That is why the biology of STS has intensively been investigated over the last decades with a dramatic increase of knowledge about genetic alterations [4] including aberrant DNA methylation [5]. In general, sarcomas can be classified into two genetic groups: i. sarcomas with specific chromosomal rearrangements on a background of relatively few other chromosomal changes, and ii. sarcomas without specific alterations on a complex background of numerous chromosomal changes [6]. Specific genetic alterations are not only of diagnostic significance, but also might become relevant for tumor-targeted therapies.

Telomere maintenance is an important step during tumorigenesis and confers unlimited proliferative capacity to cancer cells [7]. In principal, two mechanisms can be involved in telomere maintenance: a telomerase dependent mechanism or a non-telomerase dependent mechanism also referred to as Alternative Lengthening of Telomeres (ALT) [7]. The ribonucleoprotein complex telomerase provides the physiological mechanism that maintains telomere length by adding repetitive hexanucleotide repeats with the sequence 5′-TTAGGG-3′ to telomeres. Reactivation of telomerase has been observed in the majority of human cancers [8]. In this context, telomerase reverse transcriptase (TERT) serves as the catalytic subunit of the telomerase complex and has been shown to contribute to the immortalization of cancer cells [7]. However, the underlying mechanism of TERT reactivation in cancer cells was an unresolved issue [9].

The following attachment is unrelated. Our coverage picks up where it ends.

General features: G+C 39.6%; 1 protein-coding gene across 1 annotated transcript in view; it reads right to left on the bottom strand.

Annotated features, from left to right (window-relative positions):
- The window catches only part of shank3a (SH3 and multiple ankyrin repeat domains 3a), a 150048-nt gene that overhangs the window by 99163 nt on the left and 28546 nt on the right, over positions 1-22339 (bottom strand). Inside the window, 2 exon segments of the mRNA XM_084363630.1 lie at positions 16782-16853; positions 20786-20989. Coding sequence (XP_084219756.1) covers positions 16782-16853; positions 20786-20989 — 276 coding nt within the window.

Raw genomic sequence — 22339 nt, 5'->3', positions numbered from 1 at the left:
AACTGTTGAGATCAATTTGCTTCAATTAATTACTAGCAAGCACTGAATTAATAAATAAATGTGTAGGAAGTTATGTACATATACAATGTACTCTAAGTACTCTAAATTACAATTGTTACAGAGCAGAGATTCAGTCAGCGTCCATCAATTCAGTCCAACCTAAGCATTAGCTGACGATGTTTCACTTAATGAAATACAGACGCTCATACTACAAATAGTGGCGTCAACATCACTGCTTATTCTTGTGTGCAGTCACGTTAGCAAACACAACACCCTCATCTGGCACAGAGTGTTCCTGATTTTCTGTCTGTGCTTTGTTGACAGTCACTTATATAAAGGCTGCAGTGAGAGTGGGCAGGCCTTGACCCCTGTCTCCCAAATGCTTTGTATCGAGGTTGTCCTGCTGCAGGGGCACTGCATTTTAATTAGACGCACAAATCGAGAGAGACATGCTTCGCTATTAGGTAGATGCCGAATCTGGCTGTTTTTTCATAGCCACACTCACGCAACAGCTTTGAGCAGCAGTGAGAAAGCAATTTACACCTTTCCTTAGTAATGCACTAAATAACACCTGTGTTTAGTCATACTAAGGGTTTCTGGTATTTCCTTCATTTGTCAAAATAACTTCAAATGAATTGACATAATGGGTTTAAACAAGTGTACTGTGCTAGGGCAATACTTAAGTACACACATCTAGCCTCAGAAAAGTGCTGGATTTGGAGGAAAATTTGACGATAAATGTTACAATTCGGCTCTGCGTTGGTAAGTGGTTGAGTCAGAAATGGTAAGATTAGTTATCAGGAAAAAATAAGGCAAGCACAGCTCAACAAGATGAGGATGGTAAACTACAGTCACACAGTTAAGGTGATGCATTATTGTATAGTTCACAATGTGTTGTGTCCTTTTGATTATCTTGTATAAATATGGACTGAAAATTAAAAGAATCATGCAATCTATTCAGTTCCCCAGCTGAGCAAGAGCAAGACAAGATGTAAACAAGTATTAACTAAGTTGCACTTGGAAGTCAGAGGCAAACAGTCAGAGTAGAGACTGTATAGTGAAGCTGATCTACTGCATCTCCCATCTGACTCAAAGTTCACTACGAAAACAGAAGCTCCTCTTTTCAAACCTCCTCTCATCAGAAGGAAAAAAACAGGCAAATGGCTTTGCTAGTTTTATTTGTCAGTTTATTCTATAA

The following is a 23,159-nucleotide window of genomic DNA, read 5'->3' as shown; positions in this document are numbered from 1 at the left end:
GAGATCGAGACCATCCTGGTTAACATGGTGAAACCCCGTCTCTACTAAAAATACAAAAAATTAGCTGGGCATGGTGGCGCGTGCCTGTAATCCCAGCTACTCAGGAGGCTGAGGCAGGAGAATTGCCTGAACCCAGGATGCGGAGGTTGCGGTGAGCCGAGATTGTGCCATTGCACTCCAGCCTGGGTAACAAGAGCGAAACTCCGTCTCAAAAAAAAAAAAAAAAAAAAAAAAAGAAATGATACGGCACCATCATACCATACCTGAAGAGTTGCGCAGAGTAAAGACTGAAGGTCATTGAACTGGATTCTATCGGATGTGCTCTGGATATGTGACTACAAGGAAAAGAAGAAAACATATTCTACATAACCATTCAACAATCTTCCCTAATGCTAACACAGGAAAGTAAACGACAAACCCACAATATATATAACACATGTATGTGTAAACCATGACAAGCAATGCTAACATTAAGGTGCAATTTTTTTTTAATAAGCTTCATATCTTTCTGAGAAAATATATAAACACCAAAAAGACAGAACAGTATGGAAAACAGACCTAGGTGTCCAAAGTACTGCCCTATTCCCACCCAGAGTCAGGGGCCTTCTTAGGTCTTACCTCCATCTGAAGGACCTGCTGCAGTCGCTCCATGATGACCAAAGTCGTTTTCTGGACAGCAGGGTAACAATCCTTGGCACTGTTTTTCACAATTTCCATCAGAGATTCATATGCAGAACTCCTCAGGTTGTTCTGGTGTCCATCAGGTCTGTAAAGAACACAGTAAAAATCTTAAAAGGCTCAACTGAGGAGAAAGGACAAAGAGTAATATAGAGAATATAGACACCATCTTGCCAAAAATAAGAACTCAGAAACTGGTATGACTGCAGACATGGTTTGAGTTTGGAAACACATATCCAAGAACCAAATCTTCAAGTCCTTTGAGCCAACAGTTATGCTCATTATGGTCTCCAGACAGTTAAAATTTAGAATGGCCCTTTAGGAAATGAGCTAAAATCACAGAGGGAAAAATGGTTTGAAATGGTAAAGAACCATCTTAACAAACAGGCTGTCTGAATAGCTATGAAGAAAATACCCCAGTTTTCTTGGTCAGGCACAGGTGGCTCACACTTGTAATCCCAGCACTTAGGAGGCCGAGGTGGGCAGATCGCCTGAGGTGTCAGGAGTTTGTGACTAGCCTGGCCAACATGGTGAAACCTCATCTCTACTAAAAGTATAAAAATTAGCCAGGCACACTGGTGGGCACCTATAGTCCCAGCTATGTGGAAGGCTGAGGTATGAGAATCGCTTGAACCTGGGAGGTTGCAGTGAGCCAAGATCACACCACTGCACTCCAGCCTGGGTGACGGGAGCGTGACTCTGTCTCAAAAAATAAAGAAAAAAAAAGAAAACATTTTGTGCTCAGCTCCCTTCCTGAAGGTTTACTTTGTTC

Recently, highly recurrent somatic mutations in the promoter region of the TERT gene have been detected [10]. The most frequent mutations were a single cytosine exchange to thymine at chromosome 5 base position 1,295,228 (C228T) or less frequently at base position 1,295,250 (C250T) (-124 and -146 bp from ATG start site, respectively). These TERT mutations lead to a new binding motif for E-twenty six/ternary complex factors (Ets/TCF) transcription factors and results in an up to 4-fold increase of TERT promoter activity in reporter gene assays [11, 12].

First described in melanomas [11, 12], TERT promoter mutations have subsequently been found in many other human cancer types, with highest frequencies in subtypes of CNS tumors, in a number of malignancies of epithelial origin including bladder carcinomas, thyroid carcinomas, and hepatocellular carcinomas, and in atypical fibroxanthomas and in dermal pleomorphic sarcomas [1326]. Accordingly, TERT promoter mutations belong to the most common somatic genetic lesions in human cancers.

A study by Killela et al. investigated a broad range of human cancers for TERT promoter mutations, including soft tissue sarcomas [16]. However, the case number of single STS entities was limited and a number of subtypes were not comprised.

Therefore, the present study was conducted to investigate the prevalence of TERT promoter mutations in a comprehensive series of 341 soft tissue tumors comprised of 16 types including rare entities and in 16 cell lines of seven sarcoma types. Further, we looked for associations, if any, with clinicopathological parameters.

Materials and methods

Sarcoma samples and clinicopathological characteristics

The sarcoma tissue samples were collected at the Institute of Pathology, University of Heidelberg, and diagnoses were confirmed by three sarcoma pathologists (GM, WH and EW). Diagnoses were based on standard histopathological criteria in conjunction with immunohistological and molecular analysis according to the current WHO classification of tumors [1]. Only samples with at least 80% vital tumor cells were selected for the analysis. The study was approved by the ethics committee, medical faculty of heidelberg University (No. 206/2005, 207/2005). The clinicopathological characteristics are shown in Additional file 1: Table S1. Further molecular and histological data of myxoid liposarcomas are given in Additional file 1: Table S2. The sarcoma cell lines examined, together with references, molecular confirmation and culture conditions are detailed in Additional file 1: Table S3 (according to reference [5]).

DNA isolation